Nigeria’s Vice President, Professor Yemi Osinbajo, has blamed the difficulty in retrieving funds looted from the country on the international financial system.
Professor Osinbajo was speaking on Thursday at the Organisation for Economic Cooperation and Development (OECD) forum in Paris, France.
In a statement, the Vice President pointed out that illicit financial flows must be regarded as corrupt activity.
He acknowledged that the tracing, freezing and return of stolen assets have proved exceptionally difficult for most African countries.
“Countries hosting global financial centres, and other usually targeted destinations of illicit flows must be held more accountable to enforce mechanisms which ensure transparency of ownership, control, beneficial ownership, trusts and other legal contrivances that may be used to camouflage financial or other assets,” Professor Osinbajo said.
He insisted that member-countries must work collaboratively to ensure transparency in financial transfers, and outlaw secrecy jurisdictions, in addition to more rigorous enforcement of rules promoting transparency in the international banking and financial system.
A former IMF First Deputy Managing Director, John Lipsky, has said that the world’s financial system is not yet performing adequately, especially in the Euro Zone.
He said this on the sidelines of the annual World Economic Forum (WEF) in Davos on Wednesday.
Lipsky, a Senior Fellow, Foreign Policy Institute at Johns Hopkins School of Advanced International Studies, told Reuters Television, “Six years after the beginning of the Greek financial crisis, the world’s financial system is not yet back in the shape it needs to be in.”
According to Lipsky, “the recapitalisation and cleaning the bank balance sheet remains incomplete and more action is needed.
“That’s one of the key issues or one of the key tasks in the Euro Zone for 2014,” Lipsky added.
He explained “There is no clear recipe or easy answer to say, how do we get back to the kind of performance that we think that is both desirable and achievable, especially in the largest economies.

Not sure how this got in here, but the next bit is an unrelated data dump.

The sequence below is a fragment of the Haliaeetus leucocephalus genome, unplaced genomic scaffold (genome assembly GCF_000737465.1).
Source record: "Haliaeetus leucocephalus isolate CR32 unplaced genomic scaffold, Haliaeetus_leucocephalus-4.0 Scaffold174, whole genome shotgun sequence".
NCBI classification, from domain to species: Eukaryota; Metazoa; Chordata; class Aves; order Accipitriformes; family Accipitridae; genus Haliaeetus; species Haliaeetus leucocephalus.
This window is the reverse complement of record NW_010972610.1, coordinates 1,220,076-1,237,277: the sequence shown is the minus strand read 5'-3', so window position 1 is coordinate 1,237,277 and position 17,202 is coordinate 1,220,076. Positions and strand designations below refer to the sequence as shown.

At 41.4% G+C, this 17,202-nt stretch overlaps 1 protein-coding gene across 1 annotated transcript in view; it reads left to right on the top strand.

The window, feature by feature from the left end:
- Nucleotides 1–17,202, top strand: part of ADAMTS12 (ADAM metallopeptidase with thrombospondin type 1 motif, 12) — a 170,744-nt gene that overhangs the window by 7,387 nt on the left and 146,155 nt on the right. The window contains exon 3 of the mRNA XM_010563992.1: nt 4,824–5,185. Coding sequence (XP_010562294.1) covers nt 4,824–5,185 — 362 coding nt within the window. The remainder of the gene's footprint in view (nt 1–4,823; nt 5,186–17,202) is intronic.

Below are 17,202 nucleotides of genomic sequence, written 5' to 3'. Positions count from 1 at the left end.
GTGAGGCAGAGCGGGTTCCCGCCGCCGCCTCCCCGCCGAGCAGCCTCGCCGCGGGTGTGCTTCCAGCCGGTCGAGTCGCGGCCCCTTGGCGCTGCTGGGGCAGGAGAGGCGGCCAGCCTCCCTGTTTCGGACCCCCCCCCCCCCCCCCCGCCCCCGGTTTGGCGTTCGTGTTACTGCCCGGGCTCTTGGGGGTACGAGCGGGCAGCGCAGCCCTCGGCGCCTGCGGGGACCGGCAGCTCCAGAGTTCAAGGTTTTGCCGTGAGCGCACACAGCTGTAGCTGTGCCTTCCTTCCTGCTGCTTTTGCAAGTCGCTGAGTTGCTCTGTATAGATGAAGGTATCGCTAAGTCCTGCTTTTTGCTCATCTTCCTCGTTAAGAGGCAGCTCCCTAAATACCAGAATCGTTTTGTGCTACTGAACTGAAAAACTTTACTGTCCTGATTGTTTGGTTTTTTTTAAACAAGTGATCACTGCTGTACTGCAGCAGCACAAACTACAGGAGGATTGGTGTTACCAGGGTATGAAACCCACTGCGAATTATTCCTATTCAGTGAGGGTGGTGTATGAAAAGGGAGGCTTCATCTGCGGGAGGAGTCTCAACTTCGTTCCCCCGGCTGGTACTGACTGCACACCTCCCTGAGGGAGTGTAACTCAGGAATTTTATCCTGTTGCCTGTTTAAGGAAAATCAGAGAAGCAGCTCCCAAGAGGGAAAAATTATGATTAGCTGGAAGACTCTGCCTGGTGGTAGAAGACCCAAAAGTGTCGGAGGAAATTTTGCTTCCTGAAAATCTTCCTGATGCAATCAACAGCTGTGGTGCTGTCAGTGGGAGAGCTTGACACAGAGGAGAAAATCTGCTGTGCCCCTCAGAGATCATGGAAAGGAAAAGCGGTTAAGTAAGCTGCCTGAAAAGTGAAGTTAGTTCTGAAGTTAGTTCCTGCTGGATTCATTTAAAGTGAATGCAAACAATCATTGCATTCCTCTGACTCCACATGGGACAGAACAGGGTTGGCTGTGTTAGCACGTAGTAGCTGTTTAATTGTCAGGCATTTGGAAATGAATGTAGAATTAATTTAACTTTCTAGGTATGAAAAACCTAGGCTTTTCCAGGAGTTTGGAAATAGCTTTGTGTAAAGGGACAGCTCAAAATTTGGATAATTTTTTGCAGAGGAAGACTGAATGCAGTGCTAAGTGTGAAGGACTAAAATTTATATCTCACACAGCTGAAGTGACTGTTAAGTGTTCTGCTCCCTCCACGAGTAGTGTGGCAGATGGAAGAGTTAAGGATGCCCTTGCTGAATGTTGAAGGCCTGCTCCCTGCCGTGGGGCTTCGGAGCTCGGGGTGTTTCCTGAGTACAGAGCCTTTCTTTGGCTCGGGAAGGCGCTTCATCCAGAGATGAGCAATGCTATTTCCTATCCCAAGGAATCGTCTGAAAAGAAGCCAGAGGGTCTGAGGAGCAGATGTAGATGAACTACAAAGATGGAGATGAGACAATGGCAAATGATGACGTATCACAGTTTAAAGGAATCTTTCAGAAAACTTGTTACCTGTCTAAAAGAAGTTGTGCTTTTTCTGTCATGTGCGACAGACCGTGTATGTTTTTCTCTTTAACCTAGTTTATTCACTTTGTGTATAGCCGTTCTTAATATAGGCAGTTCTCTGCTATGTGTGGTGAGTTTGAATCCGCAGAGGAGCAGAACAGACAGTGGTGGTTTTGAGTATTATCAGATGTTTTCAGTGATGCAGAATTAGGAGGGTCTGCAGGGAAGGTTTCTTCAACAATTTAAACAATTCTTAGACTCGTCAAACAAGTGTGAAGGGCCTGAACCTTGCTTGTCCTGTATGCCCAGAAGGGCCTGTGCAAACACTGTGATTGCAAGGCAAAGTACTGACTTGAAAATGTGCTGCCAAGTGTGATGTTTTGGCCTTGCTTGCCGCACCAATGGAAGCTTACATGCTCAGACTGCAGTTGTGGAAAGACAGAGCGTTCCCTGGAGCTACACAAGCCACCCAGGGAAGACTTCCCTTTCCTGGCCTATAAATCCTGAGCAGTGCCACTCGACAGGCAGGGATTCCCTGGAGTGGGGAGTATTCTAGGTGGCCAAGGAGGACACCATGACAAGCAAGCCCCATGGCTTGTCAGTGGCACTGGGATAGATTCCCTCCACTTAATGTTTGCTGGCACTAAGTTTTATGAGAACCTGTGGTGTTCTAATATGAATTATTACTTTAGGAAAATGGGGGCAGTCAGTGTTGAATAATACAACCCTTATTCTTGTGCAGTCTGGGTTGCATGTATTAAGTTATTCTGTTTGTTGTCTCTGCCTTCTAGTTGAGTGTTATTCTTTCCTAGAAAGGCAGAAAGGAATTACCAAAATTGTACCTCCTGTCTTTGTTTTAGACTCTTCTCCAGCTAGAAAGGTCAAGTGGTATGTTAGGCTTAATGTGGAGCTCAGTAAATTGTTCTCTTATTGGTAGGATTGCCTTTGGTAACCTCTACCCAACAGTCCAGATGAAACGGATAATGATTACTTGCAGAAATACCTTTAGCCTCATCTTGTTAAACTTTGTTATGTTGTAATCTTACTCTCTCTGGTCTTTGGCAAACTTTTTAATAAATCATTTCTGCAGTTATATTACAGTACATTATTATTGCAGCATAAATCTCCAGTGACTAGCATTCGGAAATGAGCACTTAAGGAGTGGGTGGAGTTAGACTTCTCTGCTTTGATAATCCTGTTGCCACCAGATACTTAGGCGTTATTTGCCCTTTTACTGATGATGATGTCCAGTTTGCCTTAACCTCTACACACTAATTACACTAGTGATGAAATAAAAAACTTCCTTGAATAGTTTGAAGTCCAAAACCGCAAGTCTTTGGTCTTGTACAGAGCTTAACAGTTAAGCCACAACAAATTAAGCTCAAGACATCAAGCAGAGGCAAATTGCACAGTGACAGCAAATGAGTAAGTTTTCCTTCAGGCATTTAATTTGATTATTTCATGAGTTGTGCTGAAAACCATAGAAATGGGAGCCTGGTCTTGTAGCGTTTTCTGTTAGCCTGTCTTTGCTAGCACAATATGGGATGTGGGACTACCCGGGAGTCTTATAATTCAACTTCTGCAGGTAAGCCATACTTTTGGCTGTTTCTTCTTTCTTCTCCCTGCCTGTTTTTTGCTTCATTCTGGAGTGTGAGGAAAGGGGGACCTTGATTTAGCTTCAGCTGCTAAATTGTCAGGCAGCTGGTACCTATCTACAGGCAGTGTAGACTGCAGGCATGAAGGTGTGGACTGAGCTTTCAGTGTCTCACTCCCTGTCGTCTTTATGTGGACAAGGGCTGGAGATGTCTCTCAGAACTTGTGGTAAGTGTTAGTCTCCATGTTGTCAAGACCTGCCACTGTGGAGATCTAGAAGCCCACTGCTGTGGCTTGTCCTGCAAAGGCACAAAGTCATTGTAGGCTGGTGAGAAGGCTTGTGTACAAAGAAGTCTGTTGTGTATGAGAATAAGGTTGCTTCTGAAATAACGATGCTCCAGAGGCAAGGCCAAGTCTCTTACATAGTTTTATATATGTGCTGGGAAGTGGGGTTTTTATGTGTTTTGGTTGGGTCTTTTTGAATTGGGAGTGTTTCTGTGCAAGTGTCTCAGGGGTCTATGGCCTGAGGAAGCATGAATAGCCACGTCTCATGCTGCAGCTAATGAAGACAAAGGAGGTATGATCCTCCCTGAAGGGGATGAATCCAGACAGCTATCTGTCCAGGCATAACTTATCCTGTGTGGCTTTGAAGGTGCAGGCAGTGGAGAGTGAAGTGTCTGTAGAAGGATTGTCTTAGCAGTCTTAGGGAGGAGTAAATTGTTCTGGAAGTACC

“This, I’m sure will be discussed extensively here”, he added.
Speaking on the finicial crises rocking the Nigerian aviation industry, an aviation expert, Mr Chris Aligbe, has declared that commercial banks in the country, see the aviation sector as every other business and therefore treat it as such due to their lack of competence in aviation.
This according to Mr Aligbe, who was a guest on Sunrise Daily, has led to the inability of the fiancial institutions to analyse proposals from the aviation sector, as he further allege that the banks also fail to engage aviation consultants to analyse or interpret the proposal as the case may be. This he argues has led to the faltering of the very essential sector of the Nigerian economy.
The aviation expert also noted that the Central Bank of Nigeria (CBN) has no responsibility for the aviation sector in any way as the apex bank has the sole responsibility of regulating the financial system of the country, this he argues is not in any way related to the aviation sector.
On the intervention fund provided for the sector by the CBN, Mr. Chris explained that the move by the CBN is of good intentions as it remains within the ambits of its primary duty but he recalled that most business relationship between the banks and the aviation sector doesn’t end well.